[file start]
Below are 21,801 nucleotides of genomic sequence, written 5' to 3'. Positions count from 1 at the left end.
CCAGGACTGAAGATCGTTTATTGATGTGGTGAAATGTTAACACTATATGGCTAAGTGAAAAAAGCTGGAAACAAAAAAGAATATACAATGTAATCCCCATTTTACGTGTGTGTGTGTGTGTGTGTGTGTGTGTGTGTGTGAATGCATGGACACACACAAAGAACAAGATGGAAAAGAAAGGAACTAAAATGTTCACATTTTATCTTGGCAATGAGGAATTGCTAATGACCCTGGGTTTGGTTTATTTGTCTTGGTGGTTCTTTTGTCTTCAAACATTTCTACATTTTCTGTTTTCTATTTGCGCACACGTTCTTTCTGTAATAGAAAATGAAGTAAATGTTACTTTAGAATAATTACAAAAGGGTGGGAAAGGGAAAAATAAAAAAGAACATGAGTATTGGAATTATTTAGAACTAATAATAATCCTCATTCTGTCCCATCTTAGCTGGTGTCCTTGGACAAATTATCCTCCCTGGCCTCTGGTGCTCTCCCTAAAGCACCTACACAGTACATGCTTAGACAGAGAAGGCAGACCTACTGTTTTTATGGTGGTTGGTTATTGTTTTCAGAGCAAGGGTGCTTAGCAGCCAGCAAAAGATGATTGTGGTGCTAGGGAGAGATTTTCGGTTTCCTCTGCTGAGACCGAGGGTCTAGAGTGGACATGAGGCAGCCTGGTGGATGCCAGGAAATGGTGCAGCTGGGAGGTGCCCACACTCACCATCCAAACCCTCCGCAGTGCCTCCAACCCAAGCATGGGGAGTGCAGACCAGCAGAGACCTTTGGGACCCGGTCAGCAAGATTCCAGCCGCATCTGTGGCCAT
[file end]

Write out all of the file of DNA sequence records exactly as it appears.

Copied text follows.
Below are 21,801 nucleotides of genomic sequence, written 5' to 3'. Positions count from 1 at the left end.
CCAGGACTGAAGATCGTTTATTGATGTGGTGAAATGTTAACACTATATGGCTAAGTGAAAAAAGCTGGAAACAAAAAAGAATATACAATGTAATCCCCATTTTACGTGTGTGTGTGTGTGTGTGTGTGTGTGTGTGTGTGAATGCATGGACACACACAAAGAACAAGATGGAAAAGAAAGGAACTAAAATGTTCACATTTTATCTTGGCAATGAGGAATTGCTAATGACCCTGGGTTTGGTTTATTTGTCTTGGTGGTTCTTTTGTCTTCAAACATTTCTACATTTTCTGTTTTCTATTTGCGCACACGTTCTTTCTGTAATAGAAAATGAAGTAAATGTTACTTTAGAATAATTACAAAAGGGTGGGAAAGGGAAAAATAAAAAAGAACATGAGTATTGGAATTATTTAGAACTAATAATAATCCTCATTCTGTCCCATCTTAGCTGGTGTCCTTGGACAAATTATCCTCCCTGGCCTCTGGTGCTCTCCCTAAAGCACCTACACAGTACATGCTTAGACAGAGAAGGCAGACCTACTGTTTTTATGGTGGTTGGTTATTGTTTTCAGAGCAAGGGTGCTTAGCAGCCAGCAAAAGATGATTGTGGTGCTAGGGAGAGATTTTCGGTTTCCTCTGCTGAGACCGAGGGTCTAGAGTGGACATGAGGCAGCCTGGTGGATGCCAGGAAATGGTGCAGCTGGGAGGTGCCCACACTCACCATCCAAACCCTCCGCAGTGCCTCCAACCCAAGCATGGGGAGTGCAGACCAGCAGAGACCTTTGGGACCCGGTCAGCAAGATTCCAGCCGCATCTGTGGCCAT